Gardening: How to attract birds to your garden and provide them shelter

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Birds feed all year round but now is a good time to start putting feeders and shelters in your garden to attract more birds. Wildlife can also benefit from having water to drink and bathe.

Having more birds in your garden not only enables you to discover more about the UK’s bird species, but they can also be helpful in reducing the damage caused to your plants by insects, as birds like to eat various different invertebrates.

The Royal Horticultural Society (RHS) has shared advice on how to attract birds and other wildlife to your garden.

To feed birds, garden experts recommended using wire mesh feeders for peanuts and seed feeders for other seed.

Fat balls, on the other hand, can be placed in wire cages instead of plastic nets, as some birds can get caught in the nets.

The RHS advised making your own fat balls by melting suet into moulds, such as coconut shells, or into holes drilled into logs.

Keep feeders clean to limit the spread of infections and diseases, and refill them little and often – around once a day or every two days.

Experts advised changing their position in the garden too, as this may reduce fouling the ground underneath the feeders.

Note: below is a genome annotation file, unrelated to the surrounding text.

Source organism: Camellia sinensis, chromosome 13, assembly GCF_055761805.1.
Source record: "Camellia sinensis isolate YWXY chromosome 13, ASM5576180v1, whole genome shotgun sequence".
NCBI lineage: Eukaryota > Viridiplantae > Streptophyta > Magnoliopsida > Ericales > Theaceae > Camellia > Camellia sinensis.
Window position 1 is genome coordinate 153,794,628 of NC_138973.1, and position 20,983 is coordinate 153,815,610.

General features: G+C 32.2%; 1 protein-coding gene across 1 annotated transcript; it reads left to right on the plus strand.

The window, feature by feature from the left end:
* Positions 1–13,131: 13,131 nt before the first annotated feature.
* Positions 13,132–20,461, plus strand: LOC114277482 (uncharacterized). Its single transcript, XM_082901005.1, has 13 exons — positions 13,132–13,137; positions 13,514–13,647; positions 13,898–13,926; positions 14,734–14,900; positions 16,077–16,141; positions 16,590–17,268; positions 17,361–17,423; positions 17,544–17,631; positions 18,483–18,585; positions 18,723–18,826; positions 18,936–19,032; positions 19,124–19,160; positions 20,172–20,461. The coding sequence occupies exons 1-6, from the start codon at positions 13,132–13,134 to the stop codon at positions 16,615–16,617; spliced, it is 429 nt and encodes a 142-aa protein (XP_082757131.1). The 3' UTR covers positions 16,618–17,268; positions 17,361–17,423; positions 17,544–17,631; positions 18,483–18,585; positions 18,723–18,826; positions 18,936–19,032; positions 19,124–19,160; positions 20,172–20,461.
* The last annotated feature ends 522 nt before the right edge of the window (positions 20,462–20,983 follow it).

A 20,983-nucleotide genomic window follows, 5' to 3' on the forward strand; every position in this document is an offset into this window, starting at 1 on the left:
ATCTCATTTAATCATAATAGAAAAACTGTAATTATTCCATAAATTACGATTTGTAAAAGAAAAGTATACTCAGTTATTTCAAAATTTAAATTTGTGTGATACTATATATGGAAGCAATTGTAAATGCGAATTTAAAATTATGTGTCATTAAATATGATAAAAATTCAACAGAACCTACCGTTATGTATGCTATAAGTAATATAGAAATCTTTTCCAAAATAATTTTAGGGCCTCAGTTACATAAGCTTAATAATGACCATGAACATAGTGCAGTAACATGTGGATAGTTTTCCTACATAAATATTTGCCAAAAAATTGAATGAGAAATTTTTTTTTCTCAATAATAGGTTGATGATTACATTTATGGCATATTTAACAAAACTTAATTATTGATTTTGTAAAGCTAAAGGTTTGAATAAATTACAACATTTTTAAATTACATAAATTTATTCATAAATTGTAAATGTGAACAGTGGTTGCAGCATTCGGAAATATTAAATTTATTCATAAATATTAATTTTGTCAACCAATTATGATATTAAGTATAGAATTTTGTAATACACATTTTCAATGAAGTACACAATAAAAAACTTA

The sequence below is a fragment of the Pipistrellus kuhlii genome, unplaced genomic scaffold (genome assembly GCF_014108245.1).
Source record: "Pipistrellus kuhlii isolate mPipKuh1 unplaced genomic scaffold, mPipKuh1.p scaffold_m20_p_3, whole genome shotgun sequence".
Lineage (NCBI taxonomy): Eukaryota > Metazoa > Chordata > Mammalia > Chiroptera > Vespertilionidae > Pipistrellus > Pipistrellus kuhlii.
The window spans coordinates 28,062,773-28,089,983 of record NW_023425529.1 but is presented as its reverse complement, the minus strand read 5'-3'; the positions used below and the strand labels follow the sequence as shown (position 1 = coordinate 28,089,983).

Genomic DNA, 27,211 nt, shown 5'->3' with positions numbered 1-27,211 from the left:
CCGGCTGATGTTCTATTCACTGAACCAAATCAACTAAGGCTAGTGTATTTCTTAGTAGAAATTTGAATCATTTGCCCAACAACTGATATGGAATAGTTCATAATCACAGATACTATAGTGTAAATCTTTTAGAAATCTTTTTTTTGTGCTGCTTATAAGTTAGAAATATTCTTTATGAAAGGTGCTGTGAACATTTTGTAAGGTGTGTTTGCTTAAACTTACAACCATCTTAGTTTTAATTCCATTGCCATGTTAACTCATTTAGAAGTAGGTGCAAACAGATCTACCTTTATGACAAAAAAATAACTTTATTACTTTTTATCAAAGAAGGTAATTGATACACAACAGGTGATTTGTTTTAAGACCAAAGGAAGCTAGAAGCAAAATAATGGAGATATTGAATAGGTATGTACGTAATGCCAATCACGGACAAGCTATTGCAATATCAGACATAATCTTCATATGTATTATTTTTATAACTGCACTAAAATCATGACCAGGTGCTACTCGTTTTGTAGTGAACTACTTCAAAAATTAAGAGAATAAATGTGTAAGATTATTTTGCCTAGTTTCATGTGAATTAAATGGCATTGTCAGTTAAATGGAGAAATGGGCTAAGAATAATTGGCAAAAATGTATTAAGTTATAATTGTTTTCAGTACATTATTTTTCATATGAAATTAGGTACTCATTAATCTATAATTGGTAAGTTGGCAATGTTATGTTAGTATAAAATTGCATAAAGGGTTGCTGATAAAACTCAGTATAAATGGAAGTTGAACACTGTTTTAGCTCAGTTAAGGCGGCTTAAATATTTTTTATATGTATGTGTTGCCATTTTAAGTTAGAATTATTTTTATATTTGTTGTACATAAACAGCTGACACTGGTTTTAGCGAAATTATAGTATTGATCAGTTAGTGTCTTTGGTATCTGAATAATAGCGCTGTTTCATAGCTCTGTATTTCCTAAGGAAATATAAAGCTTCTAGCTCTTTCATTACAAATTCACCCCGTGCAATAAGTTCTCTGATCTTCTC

Different birds prefer different foods, and the RHS has listed the best options for specific types of species.

This increases your chances of being able to choose which birds you want in your garden.

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Insect cakes are enjoyed by tits such as blue tits and great tits, while berry cakes are good for finches.

Small birds, such as wrens, prefer finely chopped animal fat and grated cheese, while sparrows enjoy sunflower seeds.

Goldfinches eat niger seed while starlings prefer peanut cakes.

To attract thrushes and starlings, lay out fruit such as over-ripe apples, raisins, and even berries.

As well as food, water is essential for birds to be able to drink and bathe throughout the year.

The RHS recommended providing water in shallow containers, preferably with sloping sides and no more than 5cm deep.

To provide shelter for birds, buying a bird box is a good idea, but the animals typically nest in dense vegetation such as shrubs, hedgerows, and trees.

Holes in trees also provide a natural nest site for several species.

The RSPB has plenty of advice on bird boxes on its website, including how to make your own box and where in your garden you should put it.

Additionally, the RHS warned that bird boxes can be affected by predators, and so it is a good idea to use metal entrance surrounds to protect birds and their eggs from these animals.

Nest boxes can also be cleaned out once a year in autumn.

Furthermore, the RHS recommended using seed feeders for birds instead of putting seed on a traditional bird table as doing this can attract bigger birds and animals, such as magpies, pigeons, and squirrels.

This wildlife can steal smaller birds’ food and allow them to go hungry.

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